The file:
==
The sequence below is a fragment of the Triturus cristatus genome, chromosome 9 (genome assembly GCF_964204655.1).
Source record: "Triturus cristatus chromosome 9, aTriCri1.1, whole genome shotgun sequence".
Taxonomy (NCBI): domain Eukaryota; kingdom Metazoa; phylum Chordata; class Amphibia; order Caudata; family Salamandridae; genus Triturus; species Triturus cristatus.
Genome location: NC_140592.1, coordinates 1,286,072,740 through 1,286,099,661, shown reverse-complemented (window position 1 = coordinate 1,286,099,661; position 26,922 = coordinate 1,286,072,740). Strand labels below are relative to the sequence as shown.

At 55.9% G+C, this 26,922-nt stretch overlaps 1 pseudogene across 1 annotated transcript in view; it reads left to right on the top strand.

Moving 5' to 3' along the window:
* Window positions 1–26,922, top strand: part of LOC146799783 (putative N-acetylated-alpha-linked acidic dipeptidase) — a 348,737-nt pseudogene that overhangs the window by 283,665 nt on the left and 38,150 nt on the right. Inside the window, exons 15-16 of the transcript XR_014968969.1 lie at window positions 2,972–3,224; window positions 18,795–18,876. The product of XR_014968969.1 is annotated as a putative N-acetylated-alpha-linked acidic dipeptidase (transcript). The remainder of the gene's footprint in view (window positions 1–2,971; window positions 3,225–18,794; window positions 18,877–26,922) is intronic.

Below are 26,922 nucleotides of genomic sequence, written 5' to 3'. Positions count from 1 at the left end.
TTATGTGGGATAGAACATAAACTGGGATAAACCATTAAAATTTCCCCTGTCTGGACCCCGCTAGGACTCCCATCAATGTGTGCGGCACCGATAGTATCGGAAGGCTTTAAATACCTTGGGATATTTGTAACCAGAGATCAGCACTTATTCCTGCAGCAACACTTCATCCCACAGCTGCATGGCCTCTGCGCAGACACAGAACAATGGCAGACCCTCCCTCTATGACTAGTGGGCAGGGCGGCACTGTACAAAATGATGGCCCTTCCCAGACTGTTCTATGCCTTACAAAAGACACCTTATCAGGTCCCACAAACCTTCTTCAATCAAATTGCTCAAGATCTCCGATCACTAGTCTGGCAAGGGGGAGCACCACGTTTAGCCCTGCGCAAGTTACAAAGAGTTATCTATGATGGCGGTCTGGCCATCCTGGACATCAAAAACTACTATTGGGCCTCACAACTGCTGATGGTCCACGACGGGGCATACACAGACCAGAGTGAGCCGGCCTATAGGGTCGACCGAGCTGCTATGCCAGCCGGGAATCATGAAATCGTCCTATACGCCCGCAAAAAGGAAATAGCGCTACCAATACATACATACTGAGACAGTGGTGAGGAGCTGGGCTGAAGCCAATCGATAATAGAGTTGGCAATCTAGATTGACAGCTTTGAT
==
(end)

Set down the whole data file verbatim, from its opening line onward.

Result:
The sequence below is a fragment of the Triturus cristatus genome, chromosome 9 (genome assembly GCF_964204655.1).
Source record: "Triturus cristatus chromosome 9, aTriCri1.1, whole genome shotgun sequence".
Taxonomy (NCBI): domain Eukaryota; kingdom Metazoa; phylum Chordata; class Amphibia; order Caudata; family Salamandridae; genus Triturus; species Triturus cristatus.
Genome location: NC_140592.1, coordinates 1,286,072,740 through 1,286,099,661, shown reverse-complemented (window position 1 = coordinate 1,286,099,661; position 26,922 = coordinate 1,286,072,740). Strand labels below are relative to the sequence as shown.

At 55.9% G+C, this 26,922-nt stretch overlaps 1 pseudogene across 1 annotated transcript in view; it reads left to right on the top strand.

Moving 5' to 3' along the window:
* Window positions 1–26,922, top strand: part of LOC146799783 (putative N-acetylated-alpha-linked acidic dipeptidase) — a 348,737-nt pseudogene that overhangs the window by 283,665 nt on the left and 38,150 nt on the right. Inside the window, exons 15-16 of the transcript XR_014968969.1 lie at window positions 2,972–3,224; window positions 18,795–18,876. The product of XR_014968969.1 is annotated as a putative N-acetylated-alpha-linked acidic dipeptidase (transcript). The remainder of the gene's footprint in view (window positions 1–2,971; window positions 3,225–18,794; window positions 18,877–26,922) is intronic.

Below are 26,922 nucleotides of genomic sequence, written 5' to 3'. Positions count from 1 at the left end.
TTATGTGGGATAGAACATAAACTGGGATAAACCATTAAAATTTCCCCTGTCTGGACCCCGCTAGGACTCCCATCAATGTGTGCGGCACCGATAGTATCGGAAGGCTTTAAATACCTTGGGATATTTGTAACCAGAGATCAGCACTTATTCCTGCAGCAACACTTCATCCCACAGCTGCATGGCCTCTGCGCAGACACAGAACAATGGCAGACCCTCCCTCTATGACTAGTGGGCAGGGCGGCACTGTACAAAATGATGGCCCTTCCCAGACTGTTCTATGCCTTACAAAAGACACCTTATCAGGTCCCACAAACCTTCTTCAATCAAATTGCTCAAGATCTCCGATCACTAGTCTGGCAAGGGGGAGCACCACGTTTAGCCCTGCGCAAGTTACAAAGAGTTATCTATGATGGCGGTCTGGCCATCCTGGACATCAAAAACTACTATTGGGCCTCACAACTGCTGATGGTCCACGACGGGGCATACACAGACCAGAGTGAGCCGGCCTATAGGGTCGACCGAGCTGCTATGCCAGCCGGGAATCATGAAATCGTCCTATACGCCCGCAAAAAGGAAATAGCGCTACCAATACATACATACTGAGACAGTGGTGAGGAGCTGGGCTGAAGCCAATCGATAATAGAGTTGGCAATCTAGATTGACAGCTTTGAT